The peshmerga, isolated and divided, withdrew, as leaders from the Patriotic Union of Kurdistan (PUK) commanding the area decided not to fight in objection to the Kurdistan Democratic Party (KDP).
The latest tensions stem from the Sept. 25 independence referendum in the Iraqi region of Kurdistan, now widely considered a major miscalculation. Rather than establish a process to negotiate Kurdish separation, self-determination or autonomy, the Kurds lost territory, including the symbolic and economically strategic city of Kirkuk. The quick withdrawal of the peshmerga exposed the weakness of the Kurdish Regional Government’s (KRG) institutional security apparatus.
A different deal?
Irbil’s foreign allies have been integral to the creation and development of the Kurdish de facto state. And they are furious with President Masoud Barzani’s decision to not postpone the vote. On the eve of the referendum, Washington had a deal to establish a U.N.-mandated framework to negotiate the nature of the Irbil-Baghdad relationship — an unprecedented move that, had it failed, would have led the United States to understand the need for a referendum.
Barzani rejected the plan, much to the surprise of the United States and its allies. However, several factors can explain both Barzani’s persistent drive for the referendum and the unanticipated consequences.
The fight against the Islamic State increased the confidence of the Kurdistan region’s leadership. In August 2014, President Barack Obama intervened to defend the KRG against the Islamic State on its borders. Circumventing Baghdad at times, Washington and its European allies decided to directly arm, train and fight with the Kurdish peshmerga.
Many leaders in Irbil took these American overtures as a fundamental turning point in U.S.-Kurdish relations. At that time, Barzani’s chief of staff, Fuad Hussein said, “We now genuinely know the United States supports us.”
This sense of confidence led Barzani to discount American threats. Many who worked on the referendum for the ruling KDP were convinced that the Kurds had reached a point of autonomy and were now on the map. They could thus stage the vote with little consequence, and their ally would have to accept the reality.
Changing Iraqi politics
Since 2003, the Kurdish leadership had sent its senior leaders to join the Iraqi government to influence the state from within. By 2017, it had given up on this tactic, hampering Irbil’s ability to influence Baghdad.
The Iraqi state is undergoing a cycle of rebuilding. Abadi has positioned himself as anti-Iranian hegemony and pro-democracy. After becoming prime minister with the Iraqi military collapsing to a few thousand Islamic State fighters in 2014, Abadi can take credit for winning back Iraqi territory and beginning state rebuilding.
In the evolution of the war against the Islamic State, Abadi has focused his efforts on the state security apparatus. After the 2014 collapse, Iran and its paramilitary proxies were the only power to defend Iraq against the Islamic State. At the time, even Barzani said, “Iran was the first state to help us . . . and it provided us with weapons and equipment.”
Abadi’s strategy involved, first, scaling back on complete dependence on Iran. The turning point came in the spring of 2015, when he invited U.S. support to help fight the Islamic State in Tikrit, much to the objection of Iran and its PMU-allied groups, which believed they were able to fight themselves. This move showed Washington that he could regain Iraqi territory from the Islamic State while minimizing Iranian and militia influence.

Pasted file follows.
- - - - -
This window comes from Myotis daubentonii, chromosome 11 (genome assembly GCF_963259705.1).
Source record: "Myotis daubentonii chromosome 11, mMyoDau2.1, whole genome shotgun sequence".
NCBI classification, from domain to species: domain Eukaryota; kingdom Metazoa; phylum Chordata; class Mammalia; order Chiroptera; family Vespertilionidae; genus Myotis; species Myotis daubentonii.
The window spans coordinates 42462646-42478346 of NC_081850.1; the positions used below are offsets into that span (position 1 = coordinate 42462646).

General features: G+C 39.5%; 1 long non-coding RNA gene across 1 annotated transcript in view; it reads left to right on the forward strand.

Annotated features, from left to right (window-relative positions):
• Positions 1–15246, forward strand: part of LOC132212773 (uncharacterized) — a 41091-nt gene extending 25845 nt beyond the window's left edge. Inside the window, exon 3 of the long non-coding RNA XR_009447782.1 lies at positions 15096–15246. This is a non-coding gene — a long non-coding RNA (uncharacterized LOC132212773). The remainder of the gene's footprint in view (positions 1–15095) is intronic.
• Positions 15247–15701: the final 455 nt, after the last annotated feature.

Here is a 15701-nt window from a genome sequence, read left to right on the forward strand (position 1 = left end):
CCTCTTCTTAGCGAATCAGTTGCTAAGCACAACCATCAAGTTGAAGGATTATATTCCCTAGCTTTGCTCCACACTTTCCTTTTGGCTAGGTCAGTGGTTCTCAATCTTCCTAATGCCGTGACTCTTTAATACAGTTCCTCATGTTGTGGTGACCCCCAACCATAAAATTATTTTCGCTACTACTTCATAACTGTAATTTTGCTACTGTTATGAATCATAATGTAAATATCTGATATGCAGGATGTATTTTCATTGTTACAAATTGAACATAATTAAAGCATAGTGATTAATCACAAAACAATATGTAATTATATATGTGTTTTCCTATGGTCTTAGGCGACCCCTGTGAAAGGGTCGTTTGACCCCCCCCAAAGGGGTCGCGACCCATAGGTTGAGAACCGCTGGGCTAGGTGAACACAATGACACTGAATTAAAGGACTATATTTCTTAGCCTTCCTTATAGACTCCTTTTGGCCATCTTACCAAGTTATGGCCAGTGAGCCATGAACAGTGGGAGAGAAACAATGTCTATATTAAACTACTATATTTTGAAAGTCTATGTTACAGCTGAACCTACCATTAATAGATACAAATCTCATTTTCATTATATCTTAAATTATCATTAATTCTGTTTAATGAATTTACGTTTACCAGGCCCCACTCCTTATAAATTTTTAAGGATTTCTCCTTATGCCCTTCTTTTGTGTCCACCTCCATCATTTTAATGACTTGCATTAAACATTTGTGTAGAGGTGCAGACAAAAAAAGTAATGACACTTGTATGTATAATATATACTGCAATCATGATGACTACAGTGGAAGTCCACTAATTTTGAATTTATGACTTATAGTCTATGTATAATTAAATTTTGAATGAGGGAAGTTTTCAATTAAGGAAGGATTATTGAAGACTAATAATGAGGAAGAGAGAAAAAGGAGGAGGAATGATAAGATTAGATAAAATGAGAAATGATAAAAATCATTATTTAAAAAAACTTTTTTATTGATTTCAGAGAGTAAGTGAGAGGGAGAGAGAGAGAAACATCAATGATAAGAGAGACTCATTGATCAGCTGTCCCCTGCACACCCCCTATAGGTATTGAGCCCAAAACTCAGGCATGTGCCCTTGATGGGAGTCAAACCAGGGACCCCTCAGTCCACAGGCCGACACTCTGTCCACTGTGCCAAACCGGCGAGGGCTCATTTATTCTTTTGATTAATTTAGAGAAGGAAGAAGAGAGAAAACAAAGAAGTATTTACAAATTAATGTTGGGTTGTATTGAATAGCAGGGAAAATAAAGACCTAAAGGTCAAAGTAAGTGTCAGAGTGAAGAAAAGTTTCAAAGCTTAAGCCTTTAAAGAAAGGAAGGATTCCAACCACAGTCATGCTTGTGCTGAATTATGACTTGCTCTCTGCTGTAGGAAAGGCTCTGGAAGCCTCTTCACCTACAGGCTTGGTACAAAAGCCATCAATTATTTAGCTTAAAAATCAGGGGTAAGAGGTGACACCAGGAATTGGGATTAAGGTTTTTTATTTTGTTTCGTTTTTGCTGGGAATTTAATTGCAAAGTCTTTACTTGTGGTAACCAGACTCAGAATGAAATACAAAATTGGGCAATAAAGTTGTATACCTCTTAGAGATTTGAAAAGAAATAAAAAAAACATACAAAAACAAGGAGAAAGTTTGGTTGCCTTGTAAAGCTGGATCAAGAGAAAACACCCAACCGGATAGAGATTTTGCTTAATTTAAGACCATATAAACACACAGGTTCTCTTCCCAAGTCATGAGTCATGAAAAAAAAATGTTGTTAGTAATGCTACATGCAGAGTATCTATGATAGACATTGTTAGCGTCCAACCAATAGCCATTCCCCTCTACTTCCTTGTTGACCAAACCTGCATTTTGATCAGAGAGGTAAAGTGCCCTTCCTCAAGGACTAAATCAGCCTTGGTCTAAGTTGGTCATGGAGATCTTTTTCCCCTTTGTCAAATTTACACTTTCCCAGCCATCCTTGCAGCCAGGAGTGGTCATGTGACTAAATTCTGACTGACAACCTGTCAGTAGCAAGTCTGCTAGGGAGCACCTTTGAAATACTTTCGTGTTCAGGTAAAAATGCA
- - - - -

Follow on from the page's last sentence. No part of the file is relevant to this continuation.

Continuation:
Today, Abadi continues to need the PMU to support Iraqi state forces. However, the key is his ability to reach a compromise that showcases Iraqi forces on the front line and restrains the worst excesses of the PMU, as seen in Kirkuk.
In Iraq, Shiites have begun protesting their own Shiite leaders and call for issues politics to reverse identity politics. Even the PMU faces internal schisms on the question, with a majority of its groups condemning its pro-Iranian proxies. Although they remain influential in Iraq, Baghdad is not solely governed by Shiite, pro-Iranian leaders.
Politically, Abadi’s strategy has been to strengthen relations with the United States, and other regional actors such as Saudi Arabia, to lessen the dominance of Iran and its Iraqi proxies, who aim to bring down Abadi. Those regional actors have realized that Shiite leaders like Abadi can be useful in rebuilding Iraq away from Iranian influence. In the summer of 2017, both Abadi and Shiite cleric Moqtada al-Sadr visited Riyadh. Shortly after sending troops into Kirkuk, in October 2017, Abadi again visited Riyadh.
The Kurdistan region has suffered from bad governance, economic mismanagement and inter- and intraparty rivalries. Its parliament hasn’t regularly convened for more than two years, its president continues to govern with a questionable mandate, and the KRG — marred by rampant corruption — is unable to pay state employees or offer sufficient services to its citizens.
As a result, Kurdish politics is split both between parties (KDP-PUK) but more critically within parties (intra-KDP and intra-PUK). Similar to Iraq’s Shiite population, Kurdish protesters are also calling for issue politics to replace identity politics, for an end to corruption and family-based politics.
Although it is difficult to say whether Baghdad’s aggression in Kirkuk was inevitable, the referendum alienated the Kurdistan region from its key allies. Since the 1990s, the region’s success has been predicated on strong diplomatic relations. The referendum was based on a fundamental misreading of U.S. policy. For Washington, Iraq represents a rare chance for a success story in the Middle East. The referendum challenged this story.
Renad Mansour is a research fellow with the Middle East and North Africa Program at Chatham House.